Popocatepetl volcano is one of Mexico's 14 active volcanos, and the country's second highest peak. It also overlooks its bustling capital Mexico City, prompting local officials to set up a protective 7.5-mile cordon around it, if only to prevent the curious from getting too close and being hit by falling debris. At present the plume of smoke is billowing almost 2,000m - 6,500 feet - into the heavens.
Incredible footage captured by CCTV cameras trained on the volcano shows thick grey smoke pouring out of the top, while in other shots lava can also be seen flowing out of the peak. The city, which is home to nearly nine million people, is not believed to be in any great danger, but locals have been advised to wear a moist towel around their mouths if they venture outside to prevent them from inhaling ash, which can be carconogenic.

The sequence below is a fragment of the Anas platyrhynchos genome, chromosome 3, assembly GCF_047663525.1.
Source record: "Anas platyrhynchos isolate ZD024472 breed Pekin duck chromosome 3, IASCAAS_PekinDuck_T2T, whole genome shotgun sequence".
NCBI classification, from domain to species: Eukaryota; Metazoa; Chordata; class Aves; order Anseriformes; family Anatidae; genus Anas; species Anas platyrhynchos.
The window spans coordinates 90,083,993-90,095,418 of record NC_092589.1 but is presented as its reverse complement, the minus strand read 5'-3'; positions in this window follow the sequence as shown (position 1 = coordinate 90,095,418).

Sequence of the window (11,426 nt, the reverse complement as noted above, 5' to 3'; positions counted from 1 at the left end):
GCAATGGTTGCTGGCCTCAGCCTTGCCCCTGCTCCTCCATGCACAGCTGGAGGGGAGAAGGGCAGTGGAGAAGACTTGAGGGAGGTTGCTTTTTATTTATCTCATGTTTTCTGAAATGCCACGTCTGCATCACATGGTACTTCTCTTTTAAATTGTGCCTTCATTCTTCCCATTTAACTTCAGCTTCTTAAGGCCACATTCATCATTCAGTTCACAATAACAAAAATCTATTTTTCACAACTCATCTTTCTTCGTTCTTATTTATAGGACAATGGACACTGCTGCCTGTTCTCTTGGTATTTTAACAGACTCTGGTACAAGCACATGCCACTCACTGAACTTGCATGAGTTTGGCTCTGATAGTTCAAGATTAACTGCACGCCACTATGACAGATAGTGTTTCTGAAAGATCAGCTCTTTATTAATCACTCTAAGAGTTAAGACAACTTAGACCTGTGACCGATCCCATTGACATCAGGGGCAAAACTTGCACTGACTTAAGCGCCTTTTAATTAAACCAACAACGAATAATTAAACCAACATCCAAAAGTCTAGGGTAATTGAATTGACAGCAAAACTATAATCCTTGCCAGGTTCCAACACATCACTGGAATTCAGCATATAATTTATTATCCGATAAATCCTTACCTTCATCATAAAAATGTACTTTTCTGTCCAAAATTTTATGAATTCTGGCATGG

Popocatepetl is 5,426m high, and sits 43 miles to the south-east of Mexico City. It periodically erupts like this without causing any major disruption, most recently in January.
Pilots have been warned to stay on alert, but flights in and out of the city are currently progressing as normal. Flights were last cancelled during a larger eruption in 2014, but its last really significant activity came in 2000 when tens of thousands of people were evacuated from settlements nearby after warnings from government scientists. That year, the volcano produced what scientists believe to have been its largest display for 1,200 years.
The name Popocatepetl even means smoking mountain, and activity like this is concidered quite common. In total, since the Spanish arrived, there have been an estimated 15 major eruptions, making it the country's most active volcano. Up until 2001, it was one of three mountains in Mexico to host glaciers, but scientists have blamed a changing climate for their disappearance from its peak.